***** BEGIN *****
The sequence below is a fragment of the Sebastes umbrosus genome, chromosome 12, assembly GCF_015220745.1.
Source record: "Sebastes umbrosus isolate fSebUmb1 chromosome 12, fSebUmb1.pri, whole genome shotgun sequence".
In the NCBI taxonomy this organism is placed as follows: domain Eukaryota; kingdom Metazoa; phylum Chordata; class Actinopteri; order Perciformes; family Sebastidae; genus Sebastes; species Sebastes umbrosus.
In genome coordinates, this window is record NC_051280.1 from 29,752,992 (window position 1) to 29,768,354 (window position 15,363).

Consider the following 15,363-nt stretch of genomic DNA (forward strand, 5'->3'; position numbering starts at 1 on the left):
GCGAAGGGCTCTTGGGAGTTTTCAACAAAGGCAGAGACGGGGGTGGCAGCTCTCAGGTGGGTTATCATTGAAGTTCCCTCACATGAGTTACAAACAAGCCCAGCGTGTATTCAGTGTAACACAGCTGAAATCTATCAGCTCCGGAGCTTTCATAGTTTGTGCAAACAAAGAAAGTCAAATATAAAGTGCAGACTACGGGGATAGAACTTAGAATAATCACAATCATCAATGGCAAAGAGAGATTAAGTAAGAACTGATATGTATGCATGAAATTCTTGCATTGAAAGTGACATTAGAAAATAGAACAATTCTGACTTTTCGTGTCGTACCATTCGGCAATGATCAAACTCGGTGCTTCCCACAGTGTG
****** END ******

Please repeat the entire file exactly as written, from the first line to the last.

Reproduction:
The sequence below is a fragment of the Sebastes umbrosus genome, chromosome 12, assembly GCF_015220745.1.
Source record: "Sebastes umbrosus isolate fSebUmb1 chromosome 12, fSebUmb1.pri, whole genome shotgun sequence".
In the NCBI taxonomy this organism is placed as follows: domain Eukaryota; kingdom Metazoa; phylum Chordata; class Actinopteri; order Perciformes; family Sebastidae; genus Sebastes; species Sebastes umbrosus.
In genome coordinates, this window is record NC_051280.1 from 29,752,992 (window position 1) to 29,768,354 (window position 15,363).

Consider the following 15,363-nt stretch of genomic DNA (forward strand, 5'->3'; position numbering starts at 1 on the left):
GCGAAGGGCTCTTGGGAGTTTTCAACAAAGGCAGAGACGGGGGTGGCAGCTCTCAGGTGGGTTATCATTGAAGTTCCCTCACATGAGTTACAAACAAGCCCAGCGTGTATTCAGTGTAACACAGCTGAAATCTATCAGCTCCGGAGCTTTCATAGTTTGTGCAAACAAAGAAAGTCAAATATAAAGTGCAGACTACGGGGATAGAACTTAGAATAATCACAATCATCAATGGCAAAGAGAGATTAAGTAAGAACTGATATGTATGCATGAAATTCTTGCATTGAAAGTGACATTAGAAAATAGAACAATTCTGACTTTTCGTGTCGTACCATTCGGCAATGATCAAACTCGGTGCTTCCCACAGTGTG